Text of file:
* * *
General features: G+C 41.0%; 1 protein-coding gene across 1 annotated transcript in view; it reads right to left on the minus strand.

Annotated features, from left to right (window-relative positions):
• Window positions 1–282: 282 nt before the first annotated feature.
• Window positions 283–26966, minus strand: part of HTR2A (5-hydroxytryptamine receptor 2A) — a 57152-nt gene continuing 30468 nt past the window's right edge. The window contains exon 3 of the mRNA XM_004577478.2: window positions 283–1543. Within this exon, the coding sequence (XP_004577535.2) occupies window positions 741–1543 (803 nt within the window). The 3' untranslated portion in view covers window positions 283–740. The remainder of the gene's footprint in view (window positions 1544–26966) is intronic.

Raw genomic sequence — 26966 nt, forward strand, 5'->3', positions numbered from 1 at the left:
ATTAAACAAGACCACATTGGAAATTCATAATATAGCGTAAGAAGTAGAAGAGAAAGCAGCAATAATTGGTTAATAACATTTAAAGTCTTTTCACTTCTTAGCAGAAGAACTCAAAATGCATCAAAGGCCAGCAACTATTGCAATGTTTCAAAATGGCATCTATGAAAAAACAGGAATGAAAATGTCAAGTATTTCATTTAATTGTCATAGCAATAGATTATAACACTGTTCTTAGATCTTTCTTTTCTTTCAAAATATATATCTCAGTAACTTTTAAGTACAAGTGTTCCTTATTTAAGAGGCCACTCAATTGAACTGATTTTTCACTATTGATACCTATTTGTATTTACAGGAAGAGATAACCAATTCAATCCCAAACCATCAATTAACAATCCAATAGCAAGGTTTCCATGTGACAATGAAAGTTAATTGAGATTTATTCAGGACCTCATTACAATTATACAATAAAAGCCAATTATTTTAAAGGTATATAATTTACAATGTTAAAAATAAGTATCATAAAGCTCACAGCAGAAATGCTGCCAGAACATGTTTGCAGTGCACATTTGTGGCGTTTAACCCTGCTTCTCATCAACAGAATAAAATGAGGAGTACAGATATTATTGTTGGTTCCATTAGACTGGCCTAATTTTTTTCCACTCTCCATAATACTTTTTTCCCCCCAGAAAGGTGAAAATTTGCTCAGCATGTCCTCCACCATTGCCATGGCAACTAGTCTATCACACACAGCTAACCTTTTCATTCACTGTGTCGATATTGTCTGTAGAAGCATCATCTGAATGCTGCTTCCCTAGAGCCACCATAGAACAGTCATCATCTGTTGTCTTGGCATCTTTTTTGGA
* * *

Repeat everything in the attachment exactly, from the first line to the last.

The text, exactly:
General features: G+C 41.0%; 1 protein-coding gene across 1 annotated transcript in view; it reads right to left on the minus strand.

Annotated features, from left to right (window-relative positions):
• Window positions 1–282: 282 nt before the first annotated feature.
• Window positions 283–26966, minus strand: part of HTR2A (5-hydroxytryptamine receptor 2A) — a 57152-nt gene continuing 30468 nt past the window's right edge. The window contains exon 3 of the mRNA XM_004577478.2: window positions 283–1543. Within this exon, the coding sequence (XP_004577535.2) occupies window positions 741–1543 (803 nt within the window). The 3' untranslated portion in view covers window positions 283–740. The remainder of the gene's footprint in view (window positions 1544–26966) is intronic.

Raw genomic sequence — 26966 nt, forward strand, 5'->3', positions numbered from 1 at the left:
ATTAAACAAGACCACATTGGAAATTCATAATATAGCGTAAGAAGTAGAAGAGAAAGCAGCAATAATTGGTTAATAACATTTAAAGTCTTTTCACTTCTTAGCAGAAGAACTCAAAATGCATCAAAGGCCAGCAACTATTGCAATGTTTCAAAATGGCATCTATGAAAAAACAGGAATGAAAATGTCAAGTATTTCATTTAATTGTCATAGCAATAGATTATAACACTGTTCTTAGATCTTTCTTTTCTTTCAAAATATATATCTCAGTAACTTTTAAGTACAAGTGTTCCTTATTTAAGAGGCCACTCAATTGAACTGATTTTTCACTATTGATACCTATTTGTATTTACAGGAAGAGATAACCAATTCAATCCCAAACCATCAATTAACAATCCAATAGCAAGGTTTCCATGTGACAATGAAAGTTAATTGAGATTTATTCAGGACCTCATTACAATTATACAATAAAAGCCAATTATTTTAAAGGTATATAATTTACAATGTTAAAAATAAGTATCATAAAGCTCACAGCAGAAATGCTGCCAGAACATGTTTGCAGTGCACATTTGTGGCGTTTAACCCTGCTTCTCATCAACAGAATAAAATGAGGAGTACAGATATTATTGTTGGTTCCATTAGACTGGCCTAATTTTTTTCCACTCTCCATAATACTTTTTTCCCCCCAGAAAGGTGAAAATTTGCTCAGCATGTCCTCCACCATTGCCATGGCAACTAGTCTATCACACACAGCTAACCTTTTCATTCACTGTGTCGATATTGTCTGTAGAAGCATCATCTGAATGCTGCTTCCCTAGAGCCACCATAGAACAGTCATCATCTGTTGTCTTGGCATCTTTTTTGGA